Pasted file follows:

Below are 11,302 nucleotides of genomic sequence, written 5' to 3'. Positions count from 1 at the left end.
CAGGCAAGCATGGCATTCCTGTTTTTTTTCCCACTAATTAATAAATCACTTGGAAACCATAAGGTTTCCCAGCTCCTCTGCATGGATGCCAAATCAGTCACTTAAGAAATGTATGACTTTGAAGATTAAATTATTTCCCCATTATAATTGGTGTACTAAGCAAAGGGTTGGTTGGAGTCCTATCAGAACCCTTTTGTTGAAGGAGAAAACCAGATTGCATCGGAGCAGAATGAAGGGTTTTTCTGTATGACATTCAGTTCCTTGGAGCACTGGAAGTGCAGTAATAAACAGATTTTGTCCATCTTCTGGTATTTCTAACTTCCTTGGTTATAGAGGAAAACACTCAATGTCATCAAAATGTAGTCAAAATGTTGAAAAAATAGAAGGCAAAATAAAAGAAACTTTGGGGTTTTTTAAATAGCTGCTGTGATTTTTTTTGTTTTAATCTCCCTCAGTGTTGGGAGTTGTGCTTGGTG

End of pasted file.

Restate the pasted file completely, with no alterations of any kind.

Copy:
Below are 11,302 nucleotides of genomic sequence, written 5' to 3'. Positions count from 1 at the left end.
CAGGCAAGCATGGCATTCCTGTTTTTTTTCCCACTAATTAATAAATCACTTGGAAACCATAAGGTTTCCCAGCTCCTCTGCATGGATGCCAAATCAGTCACTTAAGAAATGTATGACTTTGAAGATTAAATTATTTCCCCATTATAATTGGTGTACTAAGCAAAGGGTTGGTTGGAGTCCTATCAGAACCCTTTTGTTGAAGGAGAAAACCAGATTGCATCGGAGCAGAATGAAGGGTTTTTCTGTATGACATTCAGTTCCTTGGAGCACTGGAAGTGCAGTAATAAACAGATTTTGTCCATCTTCTGGTATTTCTAACTTCCTTGGTTATAGAGGAAAACACTCAATGTCATCAAAATGTAGTCAAAATGTTGAAAAAATAGAAGGCAAAATAAAAGAAACTTTGGGGTTTTTTAAATAGCTGCTGTGATTTTTTTTGTTTTAATCTCCCTCAGTGTTGGGAGTTGTGCTTGGTG